United States Supreme Court
507 U.S. 349 (1993)
The government of Saudi Arabia (defendant) owned and operated a specialist hospital in Riyadh, Saudi Arabia, which it staffed through the services of The Hospital Corporation of America (HCA), an American corporation located in the United States. HCA performed all recruiting for the Riyadh hospital. In September 1983, Scott Nelson (plaintiff), a U.S. citizen, responded to a recruitment advertisement for a monitoring systems engineer at the hospital. He was offered and accepted the job, and began work in Saudi Arabia. A few months after beginning work, Nelson noticed safety defects in the hospital’s oxygen and nitrous oxide lines. He repeatedly informed hospital superiors, but was told to ignore the safety issues. On September 27, 1984, Nelson was summoned to the hospital’s security office where he was arrested and taken to prison. There, he was tortured and beaten. He was made to sign a statement in Arabic that he could not understand. Nelson’s wife, Vivian Nelson (plaintiff), received a phone call from a Saudi official saying she could arrange for her husband’s release by providing sexual favors. The Nelsons brought suit against Saudi Arabia in federal district court. The district court held it lacked subject matter jurisdiction under the Foreign Sovereign Immunities Act (FSIA). The court of appeals reversed, holding that Nelson’s recruitment and hiring were commercial activities of Saudi Arabia which were carried on in the United States. The court of appeals held that Nelson’s beating and torture were sufficiently related to these commercial activities to support his claim. The United States Supreme Court granted certiorari.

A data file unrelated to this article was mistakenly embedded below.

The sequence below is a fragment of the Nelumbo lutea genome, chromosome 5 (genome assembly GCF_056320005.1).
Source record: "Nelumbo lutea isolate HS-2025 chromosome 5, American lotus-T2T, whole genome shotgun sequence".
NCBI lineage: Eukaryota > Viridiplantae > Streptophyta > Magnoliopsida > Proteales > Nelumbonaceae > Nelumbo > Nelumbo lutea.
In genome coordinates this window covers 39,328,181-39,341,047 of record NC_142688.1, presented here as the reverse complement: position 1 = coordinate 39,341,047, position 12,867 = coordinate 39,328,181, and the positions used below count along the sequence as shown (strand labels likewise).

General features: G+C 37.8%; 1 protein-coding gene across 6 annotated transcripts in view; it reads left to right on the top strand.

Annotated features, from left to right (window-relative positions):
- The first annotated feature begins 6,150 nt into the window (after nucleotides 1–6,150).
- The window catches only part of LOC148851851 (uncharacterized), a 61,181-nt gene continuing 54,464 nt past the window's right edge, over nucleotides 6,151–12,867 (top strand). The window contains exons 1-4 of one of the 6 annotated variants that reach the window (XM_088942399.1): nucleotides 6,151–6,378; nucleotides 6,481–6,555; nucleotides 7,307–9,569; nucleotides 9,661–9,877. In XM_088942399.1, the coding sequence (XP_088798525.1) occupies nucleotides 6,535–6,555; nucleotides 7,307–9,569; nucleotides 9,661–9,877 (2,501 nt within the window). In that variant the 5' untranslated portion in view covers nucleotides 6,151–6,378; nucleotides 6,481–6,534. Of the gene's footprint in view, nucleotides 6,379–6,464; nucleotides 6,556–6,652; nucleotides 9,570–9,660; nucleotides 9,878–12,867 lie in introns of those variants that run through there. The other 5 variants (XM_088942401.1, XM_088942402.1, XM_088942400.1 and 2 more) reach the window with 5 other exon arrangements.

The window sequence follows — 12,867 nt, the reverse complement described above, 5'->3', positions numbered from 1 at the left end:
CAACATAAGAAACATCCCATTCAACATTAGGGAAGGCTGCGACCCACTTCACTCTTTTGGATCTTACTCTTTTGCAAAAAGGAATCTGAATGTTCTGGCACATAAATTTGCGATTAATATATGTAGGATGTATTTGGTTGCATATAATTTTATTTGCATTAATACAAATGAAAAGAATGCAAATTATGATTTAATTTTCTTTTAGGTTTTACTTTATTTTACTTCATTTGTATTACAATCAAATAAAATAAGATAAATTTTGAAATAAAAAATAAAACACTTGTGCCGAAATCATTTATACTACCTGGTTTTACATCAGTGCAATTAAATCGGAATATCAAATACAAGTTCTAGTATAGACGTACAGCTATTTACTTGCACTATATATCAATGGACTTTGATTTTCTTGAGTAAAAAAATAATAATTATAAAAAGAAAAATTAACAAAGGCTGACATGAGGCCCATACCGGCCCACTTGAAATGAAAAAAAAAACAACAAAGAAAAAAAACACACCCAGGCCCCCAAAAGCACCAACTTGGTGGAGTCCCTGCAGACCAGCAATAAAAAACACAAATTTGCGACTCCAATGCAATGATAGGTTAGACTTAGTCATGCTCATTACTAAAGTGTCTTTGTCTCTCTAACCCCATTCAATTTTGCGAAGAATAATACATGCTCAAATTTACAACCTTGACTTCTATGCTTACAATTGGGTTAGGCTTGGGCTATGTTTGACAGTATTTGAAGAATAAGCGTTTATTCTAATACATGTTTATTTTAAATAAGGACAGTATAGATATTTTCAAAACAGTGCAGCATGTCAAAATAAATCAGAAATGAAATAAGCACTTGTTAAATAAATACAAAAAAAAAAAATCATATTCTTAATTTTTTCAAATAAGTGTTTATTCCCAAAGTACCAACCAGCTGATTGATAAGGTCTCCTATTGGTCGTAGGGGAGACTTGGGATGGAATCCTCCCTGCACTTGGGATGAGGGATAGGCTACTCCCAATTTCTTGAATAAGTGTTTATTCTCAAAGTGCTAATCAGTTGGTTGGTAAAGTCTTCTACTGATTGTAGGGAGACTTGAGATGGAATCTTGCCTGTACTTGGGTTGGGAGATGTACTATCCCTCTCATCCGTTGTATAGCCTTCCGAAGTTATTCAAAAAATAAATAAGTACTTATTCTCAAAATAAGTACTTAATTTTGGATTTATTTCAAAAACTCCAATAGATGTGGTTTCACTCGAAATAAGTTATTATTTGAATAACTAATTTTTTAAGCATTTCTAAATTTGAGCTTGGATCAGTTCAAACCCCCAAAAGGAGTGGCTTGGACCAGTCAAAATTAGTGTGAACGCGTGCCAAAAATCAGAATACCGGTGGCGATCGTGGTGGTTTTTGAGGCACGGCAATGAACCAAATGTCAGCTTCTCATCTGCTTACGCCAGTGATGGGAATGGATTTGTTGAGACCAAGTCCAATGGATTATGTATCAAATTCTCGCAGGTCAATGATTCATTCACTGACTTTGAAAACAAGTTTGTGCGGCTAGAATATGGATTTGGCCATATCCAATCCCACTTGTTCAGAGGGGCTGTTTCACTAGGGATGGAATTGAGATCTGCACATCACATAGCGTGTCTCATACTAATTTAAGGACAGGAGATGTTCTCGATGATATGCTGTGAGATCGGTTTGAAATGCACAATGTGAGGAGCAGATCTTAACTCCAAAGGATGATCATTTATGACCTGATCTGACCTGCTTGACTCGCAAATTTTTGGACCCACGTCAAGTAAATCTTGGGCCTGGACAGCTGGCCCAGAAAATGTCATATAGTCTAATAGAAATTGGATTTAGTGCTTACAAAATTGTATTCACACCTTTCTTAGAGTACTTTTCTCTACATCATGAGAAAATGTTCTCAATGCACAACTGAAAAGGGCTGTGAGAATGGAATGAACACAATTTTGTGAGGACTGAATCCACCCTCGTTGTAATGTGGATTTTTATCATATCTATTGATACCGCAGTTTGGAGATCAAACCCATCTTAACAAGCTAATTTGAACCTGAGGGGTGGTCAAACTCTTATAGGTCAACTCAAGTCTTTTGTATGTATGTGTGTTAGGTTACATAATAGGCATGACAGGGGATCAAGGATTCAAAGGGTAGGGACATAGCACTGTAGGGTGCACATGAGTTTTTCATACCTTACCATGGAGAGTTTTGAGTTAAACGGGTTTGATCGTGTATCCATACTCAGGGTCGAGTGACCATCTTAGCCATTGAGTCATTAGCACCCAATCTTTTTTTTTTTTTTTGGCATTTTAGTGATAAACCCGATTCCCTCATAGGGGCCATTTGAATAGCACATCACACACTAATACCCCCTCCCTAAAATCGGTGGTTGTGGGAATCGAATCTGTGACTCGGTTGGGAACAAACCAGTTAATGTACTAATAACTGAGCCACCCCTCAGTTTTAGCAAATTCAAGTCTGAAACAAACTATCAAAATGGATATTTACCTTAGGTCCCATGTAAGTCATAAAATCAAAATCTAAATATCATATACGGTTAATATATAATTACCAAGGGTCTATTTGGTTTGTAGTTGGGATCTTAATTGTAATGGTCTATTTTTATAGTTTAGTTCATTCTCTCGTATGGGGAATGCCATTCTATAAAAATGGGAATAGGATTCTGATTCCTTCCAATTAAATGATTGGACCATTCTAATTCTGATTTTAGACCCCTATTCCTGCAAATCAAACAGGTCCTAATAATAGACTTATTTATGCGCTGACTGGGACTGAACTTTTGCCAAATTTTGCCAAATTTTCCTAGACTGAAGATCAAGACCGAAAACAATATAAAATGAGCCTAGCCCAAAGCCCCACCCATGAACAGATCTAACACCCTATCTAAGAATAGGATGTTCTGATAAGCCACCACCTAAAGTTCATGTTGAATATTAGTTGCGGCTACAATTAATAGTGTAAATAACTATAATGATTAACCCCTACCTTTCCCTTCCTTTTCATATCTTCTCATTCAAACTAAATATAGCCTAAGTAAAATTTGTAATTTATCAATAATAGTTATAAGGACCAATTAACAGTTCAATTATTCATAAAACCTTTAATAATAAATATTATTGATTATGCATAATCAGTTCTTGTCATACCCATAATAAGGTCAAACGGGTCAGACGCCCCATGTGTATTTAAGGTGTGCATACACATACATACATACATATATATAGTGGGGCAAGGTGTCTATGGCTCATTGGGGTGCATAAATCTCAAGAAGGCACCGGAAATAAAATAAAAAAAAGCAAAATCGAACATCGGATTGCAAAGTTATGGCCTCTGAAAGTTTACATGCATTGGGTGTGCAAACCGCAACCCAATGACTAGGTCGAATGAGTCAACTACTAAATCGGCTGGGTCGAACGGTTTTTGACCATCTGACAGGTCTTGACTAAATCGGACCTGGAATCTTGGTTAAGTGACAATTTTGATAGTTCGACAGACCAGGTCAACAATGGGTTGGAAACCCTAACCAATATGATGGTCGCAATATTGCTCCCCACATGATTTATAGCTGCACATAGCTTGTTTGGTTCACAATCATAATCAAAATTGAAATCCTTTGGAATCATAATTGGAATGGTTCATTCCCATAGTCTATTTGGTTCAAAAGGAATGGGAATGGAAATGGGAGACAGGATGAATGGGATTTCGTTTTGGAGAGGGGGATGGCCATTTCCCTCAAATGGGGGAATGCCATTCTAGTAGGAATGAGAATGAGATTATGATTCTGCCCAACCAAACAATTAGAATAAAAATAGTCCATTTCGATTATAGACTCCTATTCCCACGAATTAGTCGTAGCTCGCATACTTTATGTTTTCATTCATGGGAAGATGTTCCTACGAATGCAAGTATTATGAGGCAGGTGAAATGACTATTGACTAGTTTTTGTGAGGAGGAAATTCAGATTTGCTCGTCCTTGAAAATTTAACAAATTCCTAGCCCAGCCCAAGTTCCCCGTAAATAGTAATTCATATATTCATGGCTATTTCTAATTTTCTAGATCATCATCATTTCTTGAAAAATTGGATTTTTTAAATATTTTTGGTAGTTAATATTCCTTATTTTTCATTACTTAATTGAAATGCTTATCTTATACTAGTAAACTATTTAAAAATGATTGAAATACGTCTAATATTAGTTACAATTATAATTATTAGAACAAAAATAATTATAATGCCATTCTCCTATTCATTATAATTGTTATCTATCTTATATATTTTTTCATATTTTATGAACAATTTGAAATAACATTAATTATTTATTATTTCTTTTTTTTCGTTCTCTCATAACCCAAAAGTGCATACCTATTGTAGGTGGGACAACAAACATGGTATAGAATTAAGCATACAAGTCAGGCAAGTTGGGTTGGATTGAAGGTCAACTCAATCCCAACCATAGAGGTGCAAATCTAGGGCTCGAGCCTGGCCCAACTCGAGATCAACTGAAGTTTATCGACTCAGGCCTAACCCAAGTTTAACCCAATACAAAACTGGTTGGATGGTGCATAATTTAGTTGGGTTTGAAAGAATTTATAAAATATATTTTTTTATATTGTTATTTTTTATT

Rule of Law
Holding and Reasoning (Souter, J.)
Concurrence (White, J.)
Dissent (Stevens, J.)
What to do next…
Unlock this case brief with a free (no-commitment) trial membership of Quimbee.
You’ll be in good company: Quimbee is one of the most widely used and trusted sites for law students, serving more than 97,000 law students since 2011. Some law schools—such as Yale, Vanderbilt, Berkeley, and the University of Illinois—even subscribe directly to Quimbee for all their law students. Read our student testimonials.
Learn more about Quimbee’s unique (and proven) approach to achieving great grades at law school.
Quimbee is a company hell-bent on one thing: helping you get an “A” in every course you take in law school, so you can graduate at the top of your class and get a high-paying law job. We’re not just a study aid for law students; we’re the study aid for law students. Read more about Quimbee.
Here's why 221,000 law students have relied on our case briefs:
- Written by law professors and practitioners, not other law students. 14,100 briefs, keyed to 189 casebooks. Top-notch customer support.
- The right amount of information, includes the facts, issues, rule of law, holding and reasoning, and any concurrences and dissents.
- Access in your classes, works on your mobile and tablet. Massive library of related video lessons and high quality multiple-choice questions.
- Easy to use, uniform format for every case brief. Written in plain English, not in legalese. Our briefs summarize and simplify; they don’t just repeat the court’s language.